I live in the kitchen. I breathe food. I cannot feel normal if I don’t chop something at least once in 24 hours. I bring my kitchen knives with me when I go to Vermont for the weekend. And for the next three months we have no less than 10 flights, 4 6-hr bus rides, and countless hours in a car with a driver as we hop from our Bahir Dar, Ethiopia home base to Kampala, Uganda, the Gambella region of Ethiopia, Naples and the Amalfi Coast in Italy, and a 12-hr layover at the Dubai International airport on our way home in June. It’s safe to say my food behavior will have to change for these months. Here’s what I’ll be juggling: a 4-yr old who has developed strange eating habits, a 1-yr old who is still working on thin purees but somehow needs to ingest anti-malarial pills, and the angst of feeding my family within our values while we are on the go. What’s a girl to do?
First, I eat dark chocolate. Then I consider my options and I start to make my compromises, sometimes with a good grace and sometimes not.
Compromise 1 – the 4 year old. A pickier and pickier eater. James has gone from being a kid who would eat just about anything to a kid with strangely picky behavior. I say strange because he will still eat goat meat, smoked mussels, and olives. But he won’t eat eggs. He’ll eat “rice pudding” with vegetables, cinnamon, and milk but he won’t eat the vegetables plain or the rice plain. I smugly believed a year ago that my adventurous eater would never have to be tricked or bullied into eating vegetables and other things. I thought he’d always eat some of the things that are on the dinner table. I know, mothers and fathers everywhere are snickering at my ignorance. Laugh it up, and then sympathize as I cave in. Here are my compromises:
- I buy frozen corn and peas because he loves them in rice pudding. Corn’s not even a vegetable. Whatever.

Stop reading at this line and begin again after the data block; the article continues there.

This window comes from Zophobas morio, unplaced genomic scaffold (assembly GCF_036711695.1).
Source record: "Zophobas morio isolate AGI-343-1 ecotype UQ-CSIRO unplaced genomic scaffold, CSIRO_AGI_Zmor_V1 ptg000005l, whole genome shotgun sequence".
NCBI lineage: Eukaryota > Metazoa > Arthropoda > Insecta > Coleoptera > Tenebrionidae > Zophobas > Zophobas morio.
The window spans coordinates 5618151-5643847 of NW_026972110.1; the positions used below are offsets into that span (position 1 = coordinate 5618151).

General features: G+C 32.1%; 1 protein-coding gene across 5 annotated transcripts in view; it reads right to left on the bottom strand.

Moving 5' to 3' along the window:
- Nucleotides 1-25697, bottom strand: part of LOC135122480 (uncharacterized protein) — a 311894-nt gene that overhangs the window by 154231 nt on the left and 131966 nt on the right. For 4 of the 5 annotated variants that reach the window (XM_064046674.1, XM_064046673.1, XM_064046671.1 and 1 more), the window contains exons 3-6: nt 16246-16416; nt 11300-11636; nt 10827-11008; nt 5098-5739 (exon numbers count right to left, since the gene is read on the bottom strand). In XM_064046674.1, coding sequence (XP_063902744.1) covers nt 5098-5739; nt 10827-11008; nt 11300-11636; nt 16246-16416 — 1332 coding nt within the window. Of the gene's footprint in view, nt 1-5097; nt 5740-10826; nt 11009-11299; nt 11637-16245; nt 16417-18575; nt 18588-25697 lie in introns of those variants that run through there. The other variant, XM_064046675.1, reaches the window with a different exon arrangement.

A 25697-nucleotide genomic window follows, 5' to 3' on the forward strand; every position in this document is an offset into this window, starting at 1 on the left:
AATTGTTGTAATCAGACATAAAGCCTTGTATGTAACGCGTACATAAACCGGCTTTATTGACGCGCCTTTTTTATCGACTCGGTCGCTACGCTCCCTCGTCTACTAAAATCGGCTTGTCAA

- I’ve started pureeing cooked beets and adding them to barely sweetened brownies, a la Jessica Seinfeld. They’re pretty good, actually. I’ll try pureed spinach next.
- I’m going to use some of the frozen shredded carrot I have not for soup as planned but for quick bread dense with carrots, raisins, and nuts. Kids eat carbs. It’s one of those universal food truths, like the Bacon Rule (you know, wrap it in bacon and people will eat anything… maybe I should wrap the shredded carrot in bacon?)
- If I know he won’t eat what I’ve made for dinner, I make him something else that he can have after he tries the new food. I HATE making two dinners and always swore I’d never do it. But there it is.
- I give him whole milk or yogurt and toast thick with peanut butter on mornings when Travis and I want eggs. I HATE making two breakfasts and always swore I’d never do it. But there it is.
- I let him go to bed hungry. If he won’t eat any of the available dinner, then he doesn’t get his usual nighttime snack of dried fruit and milk.
- I give him his nighttime snack of dried fruit (but no milk), because traveling and pooping don’t go well together.
- I hide the snack food because he will look for it. It’s undignified, and really really challenging when there are only 6 suitcases, 2 computer bags, and 1 duffel bag as hiding options.
Compromise 2 – the 1 year old. James fed himself hamburger at 4.5 months old. He was a precocious eater who never showed interest in purees or “baby food.” So I have been completely unprepared for Lytle’s feeding needs; she has Down syndrome, and both her swallowing coordination and the fine motor coordination of feeding herself are developing more slowly for her than for the average kiddo. Breast feeding has been great, for which I am daily grateful. But even thick purees are tough, let alone the mashed adult food I used to do for James. And purees are tricky; it’s pretty impossible to get a nice texture with only a day or two worth of food. Also, Ly needs to have access to different things she can gnaw on without risk of choking. She needs exposure to different textures and tastes. And she needs anti-malarial meds right now. So, here are my compromises:
- Back home in Maine I capitulated and started buying those purees in a squeeze bag. I’m looking forward to Lytle being ready for chunks of food so I can stop buying these, but the textures are so nice and there is a good variety of flavors, and there are organic options. Of course, James likes them too. See above re: hiding snack food.